uninterested and sad senior man looking out window

After the hustle and bustle of the holiday season, it is not unusual for the winter doldrums to kick in. Yet what may possibly look at first glance to be a bit of boredom could in fact be something more serious which should be dealt with.

Anhedonia is a loss of interest in activities that someone once liked and an indication of depression in seniors that is often dismissed. Anhedonia presents through symptoms such as:

  • A need to self-isolate and steer clear of social activities and relationships
  • Negative feelings directed towards either other people or themselves
  • A reduction in emotional abilities

It’s always a good idea to consult with a healthcare provider in the event that you see any symptoms of depression in an older loved one. Effective treatment plans are readily available. Additionally, there are steps family caregivers can take to help, too.

What Can You Do to Assist a Senior Living With Anhedonia?

  • Modify the diet. Foods that contain serotonin often help improve a person’s mood and counteract depression. Add in more mood-enhancing foods such as fruit, whole-grain bread, dark chocolate, yogurt, and spinach.
  • Encourage exercise. Exercise is yet another way to improve mood through the release of feel-good hormones. Bring the grandkids over to play, head to the gym for a class or to swim, or simply take a stroll together.
  • Improve sleep habits. Sleep deficiency and anhedonia can play off one another in a cycle of lack of motivation, anxiety, and fatigue. Establish and keep up with a regular sleep schedule, have a light dinner and then switch off the television and devices, and end the day with soothing activities such as listening to music, working on a puzzle, or reading a book.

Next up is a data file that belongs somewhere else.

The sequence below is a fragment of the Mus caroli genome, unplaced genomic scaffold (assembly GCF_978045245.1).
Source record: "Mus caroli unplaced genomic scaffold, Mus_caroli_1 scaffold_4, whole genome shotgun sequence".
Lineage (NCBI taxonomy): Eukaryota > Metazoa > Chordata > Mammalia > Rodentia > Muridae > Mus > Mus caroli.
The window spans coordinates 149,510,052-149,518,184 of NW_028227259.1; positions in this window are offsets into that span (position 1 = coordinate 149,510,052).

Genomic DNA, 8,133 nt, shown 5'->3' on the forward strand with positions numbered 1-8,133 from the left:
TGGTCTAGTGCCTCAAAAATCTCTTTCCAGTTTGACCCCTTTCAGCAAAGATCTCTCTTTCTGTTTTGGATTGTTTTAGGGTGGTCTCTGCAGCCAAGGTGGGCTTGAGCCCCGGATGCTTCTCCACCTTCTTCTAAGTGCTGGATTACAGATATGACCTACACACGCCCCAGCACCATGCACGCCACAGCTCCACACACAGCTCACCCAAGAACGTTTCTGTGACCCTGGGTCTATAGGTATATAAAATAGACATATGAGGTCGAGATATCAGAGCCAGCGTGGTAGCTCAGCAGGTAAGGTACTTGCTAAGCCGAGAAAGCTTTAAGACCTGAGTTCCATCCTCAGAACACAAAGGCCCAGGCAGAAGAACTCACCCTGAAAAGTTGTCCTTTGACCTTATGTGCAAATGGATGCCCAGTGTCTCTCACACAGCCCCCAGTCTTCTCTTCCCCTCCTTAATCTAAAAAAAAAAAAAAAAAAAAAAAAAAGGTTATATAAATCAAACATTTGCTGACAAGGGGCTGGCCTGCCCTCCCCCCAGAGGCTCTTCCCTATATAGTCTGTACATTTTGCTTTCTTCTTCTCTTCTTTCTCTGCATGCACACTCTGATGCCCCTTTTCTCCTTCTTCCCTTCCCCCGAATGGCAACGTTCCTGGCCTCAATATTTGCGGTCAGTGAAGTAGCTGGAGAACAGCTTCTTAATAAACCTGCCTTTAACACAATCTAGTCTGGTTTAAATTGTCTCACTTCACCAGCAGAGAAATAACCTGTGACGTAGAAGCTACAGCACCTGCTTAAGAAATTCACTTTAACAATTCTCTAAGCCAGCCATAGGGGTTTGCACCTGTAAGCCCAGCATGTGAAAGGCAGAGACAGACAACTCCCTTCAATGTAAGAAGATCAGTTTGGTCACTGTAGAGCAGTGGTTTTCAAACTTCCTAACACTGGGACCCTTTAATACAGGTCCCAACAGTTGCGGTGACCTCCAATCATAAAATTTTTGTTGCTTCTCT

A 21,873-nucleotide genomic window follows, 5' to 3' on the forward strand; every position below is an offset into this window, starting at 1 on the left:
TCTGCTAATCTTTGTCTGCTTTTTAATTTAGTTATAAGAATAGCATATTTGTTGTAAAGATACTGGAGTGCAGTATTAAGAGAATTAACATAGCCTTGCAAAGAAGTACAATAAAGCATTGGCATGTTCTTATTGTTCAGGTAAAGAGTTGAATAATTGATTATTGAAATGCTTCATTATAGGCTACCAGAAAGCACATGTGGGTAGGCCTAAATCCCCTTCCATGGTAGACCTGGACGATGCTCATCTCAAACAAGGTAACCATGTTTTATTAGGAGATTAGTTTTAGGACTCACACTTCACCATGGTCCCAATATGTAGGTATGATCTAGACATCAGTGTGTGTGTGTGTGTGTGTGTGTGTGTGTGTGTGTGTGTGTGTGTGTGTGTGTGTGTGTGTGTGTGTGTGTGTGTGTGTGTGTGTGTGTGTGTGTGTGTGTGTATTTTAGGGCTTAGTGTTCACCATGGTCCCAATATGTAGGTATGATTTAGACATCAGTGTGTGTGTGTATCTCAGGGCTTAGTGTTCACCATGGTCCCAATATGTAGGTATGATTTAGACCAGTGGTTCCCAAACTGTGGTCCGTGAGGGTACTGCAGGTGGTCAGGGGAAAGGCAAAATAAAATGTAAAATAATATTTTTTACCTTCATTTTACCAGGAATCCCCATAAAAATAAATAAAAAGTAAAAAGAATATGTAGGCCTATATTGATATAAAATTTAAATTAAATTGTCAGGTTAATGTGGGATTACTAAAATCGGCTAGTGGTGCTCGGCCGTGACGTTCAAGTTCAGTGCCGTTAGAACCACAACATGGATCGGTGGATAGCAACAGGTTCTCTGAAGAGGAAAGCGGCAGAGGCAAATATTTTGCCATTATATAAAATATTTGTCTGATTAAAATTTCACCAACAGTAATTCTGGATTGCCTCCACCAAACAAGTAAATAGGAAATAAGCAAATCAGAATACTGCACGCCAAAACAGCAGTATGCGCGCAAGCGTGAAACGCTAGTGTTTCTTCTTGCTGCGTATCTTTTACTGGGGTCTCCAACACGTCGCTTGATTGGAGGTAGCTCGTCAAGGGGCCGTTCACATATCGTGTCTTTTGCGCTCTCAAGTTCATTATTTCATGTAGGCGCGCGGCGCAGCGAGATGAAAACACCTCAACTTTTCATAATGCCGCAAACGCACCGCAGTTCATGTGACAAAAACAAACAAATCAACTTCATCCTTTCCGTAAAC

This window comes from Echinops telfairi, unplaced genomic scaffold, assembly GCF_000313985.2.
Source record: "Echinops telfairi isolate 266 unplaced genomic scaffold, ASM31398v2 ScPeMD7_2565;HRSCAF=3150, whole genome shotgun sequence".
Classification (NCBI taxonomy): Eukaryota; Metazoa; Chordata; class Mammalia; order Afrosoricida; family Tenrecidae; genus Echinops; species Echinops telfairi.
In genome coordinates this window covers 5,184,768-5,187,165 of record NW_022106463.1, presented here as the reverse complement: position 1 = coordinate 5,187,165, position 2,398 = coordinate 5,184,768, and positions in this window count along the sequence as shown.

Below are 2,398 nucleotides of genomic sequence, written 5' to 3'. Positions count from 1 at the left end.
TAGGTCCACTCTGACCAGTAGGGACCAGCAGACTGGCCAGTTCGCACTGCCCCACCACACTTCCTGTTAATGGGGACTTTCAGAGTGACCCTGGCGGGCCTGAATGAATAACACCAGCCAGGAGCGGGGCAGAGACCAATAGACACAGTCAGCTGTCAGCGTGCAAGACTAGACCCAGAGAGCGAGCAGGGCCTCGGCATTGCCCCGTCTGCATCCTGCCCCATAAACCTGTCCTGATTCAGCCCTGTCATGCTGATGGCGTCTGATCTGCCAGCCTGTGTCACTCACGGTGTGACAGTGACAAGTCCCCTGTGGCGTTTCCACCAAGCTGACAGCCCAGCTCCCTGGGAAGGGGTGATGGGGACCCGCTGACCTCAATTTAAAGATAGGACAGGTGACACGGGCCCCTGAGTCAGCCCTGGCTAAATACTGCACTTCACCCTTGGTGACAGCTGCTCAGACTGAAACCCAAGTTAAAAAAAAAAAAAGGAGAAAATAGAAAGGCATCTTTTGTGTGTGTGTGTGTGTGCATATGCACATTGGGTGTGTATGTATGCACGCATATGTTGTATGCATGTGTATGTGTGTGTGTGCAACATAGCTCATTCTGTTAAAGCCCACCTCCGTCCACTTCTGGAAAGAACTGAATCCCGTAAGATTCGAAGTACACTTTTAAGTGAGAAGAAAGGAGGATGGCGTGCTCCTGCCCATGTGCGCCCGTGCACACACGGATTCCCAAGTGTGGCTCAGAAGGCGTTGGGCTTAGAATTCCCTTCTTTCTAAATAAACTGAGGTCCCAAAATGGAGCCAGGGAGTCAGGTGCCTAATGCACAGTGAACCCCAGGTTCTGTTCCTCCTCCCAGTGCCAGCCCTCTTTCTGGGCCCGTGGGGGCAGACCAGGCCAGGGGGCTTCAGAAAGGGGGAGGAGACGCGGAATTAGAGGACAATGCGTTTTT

• Socialize more. This one can be tough, as anhedonia impacts a person’s desire to be around others. Figure out what types of social settings might feel less daunting to the person: registering for a course, joining a group at their place of worship, regular coffee or lunch get-togethers with a good friend or neighbor, etc.
  • Point out the positives. Reminiscing can be helpful for a loved one with anhedonia, allowing the individual to talk about fond memories. Browse photo albums, scrapbooks, or videos together and ask the individual to share with you funny stories from the past.  It may help to start a journal of any happy moments that occur each day, no matter how insignificant they might seem. At the end of each week, look back through the journal together to observe how many positives there actually are in our everyday lives.

It is also a smart idea to recommend professional counseling, providing the opportunity for the person to talk to a therapist on a regular basis and to learn some tools to help. And, always try to be as supportive and empathetic as you possibly can. This can be easier said than done with somebody who seems to be unable to break out of negativity. Nevertheless, it’s important to let a senior loved one know you are there with them regardless of the mood.

How Can Home Care Help?

An in-home caregiver is a wonderful resource for an older loved one living with anhedonia. We can provide:

  • Companionship for exercising, engaging activities, conversations, and enhanced socialization
  • Meal planning and preparation, using healthy, serotonin-rich foods
  • Transportation to medical appointments or fun outings
  • And a lot more

Get in touch with Morning Glory Home Care’s Highland home care experts at 618-667-8400 for additional information on how home care can enhance quality of life for someone you love. Visit our Service Area page for a full list of the communities where we provide care.